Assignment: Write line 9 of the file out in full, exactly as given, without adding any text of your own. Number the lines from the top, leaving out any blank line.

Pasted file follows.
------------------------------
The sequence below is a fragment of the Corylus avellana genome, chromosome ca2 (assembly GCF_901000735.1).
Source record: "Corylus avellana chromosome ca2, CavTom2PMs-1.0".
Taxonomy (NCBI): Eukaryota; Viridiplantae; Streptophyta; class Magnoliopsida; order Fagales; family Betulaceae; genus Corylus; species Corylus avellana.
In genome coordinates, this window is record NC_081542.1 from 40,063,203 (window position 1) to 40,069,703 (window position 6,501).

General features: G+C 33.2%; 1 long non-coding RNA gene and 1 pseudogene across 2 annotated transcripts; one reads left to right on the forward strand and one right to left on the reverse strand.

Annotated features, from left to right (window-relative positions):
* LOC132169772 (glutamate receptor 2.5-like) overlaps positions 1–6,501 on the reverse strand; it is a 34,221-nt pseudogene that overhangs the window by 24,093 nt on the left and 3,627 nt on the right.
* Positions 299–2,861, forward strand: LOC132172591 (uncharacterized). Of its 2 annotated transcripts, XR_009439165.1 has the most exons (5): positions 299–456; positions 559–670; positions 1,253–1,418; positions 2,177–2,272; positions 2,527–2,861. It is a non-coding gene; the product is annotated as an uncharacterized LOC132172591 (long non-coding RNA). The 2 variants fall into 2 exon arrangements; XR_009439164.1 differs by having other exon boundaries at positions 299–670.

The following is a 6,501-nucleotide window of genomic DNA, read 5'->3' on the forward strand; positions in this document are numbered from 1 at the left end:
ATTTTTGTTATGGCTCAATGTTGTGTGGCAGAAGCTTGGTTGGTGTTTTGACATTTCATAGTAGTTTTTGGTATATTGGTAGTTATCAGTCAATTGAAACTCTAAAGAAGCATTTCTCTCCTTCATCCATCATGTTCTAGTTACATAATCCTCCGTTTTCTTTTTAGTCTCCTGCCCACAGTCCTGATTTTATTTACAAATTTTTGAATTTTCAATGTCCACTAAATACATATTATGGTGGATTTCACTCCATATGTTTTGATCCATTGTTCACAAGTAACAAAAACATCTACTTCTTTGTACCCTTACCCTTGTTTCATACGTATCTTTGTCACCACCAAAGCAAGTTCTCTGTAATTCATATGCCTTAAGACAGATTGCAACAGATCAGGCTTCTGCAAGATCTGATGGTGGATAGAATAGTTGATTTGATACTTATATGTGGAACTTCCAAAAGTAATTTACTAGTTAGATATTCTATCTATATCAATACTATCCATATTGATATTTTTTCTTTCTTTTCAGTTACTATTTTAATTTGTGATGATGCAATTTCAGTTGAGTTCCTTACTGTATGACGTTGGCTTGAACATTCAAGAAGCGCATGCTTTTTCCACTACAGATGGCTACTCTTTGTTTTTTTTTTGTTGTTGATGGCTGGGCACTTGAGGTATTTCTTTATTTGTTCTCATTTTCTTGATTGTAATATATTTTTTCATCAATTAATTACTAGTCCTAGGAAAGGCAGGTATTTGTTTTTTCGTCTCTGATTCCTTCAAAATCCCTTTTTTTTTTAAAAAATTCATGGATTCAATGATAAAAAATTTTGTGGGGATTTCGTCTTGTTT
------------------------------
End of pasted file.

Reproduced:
The following is a 6,501-nucleotide window of genomic DNA, read 5'->3' on the forward strand; positions in this document are numbered from 1 at the left end: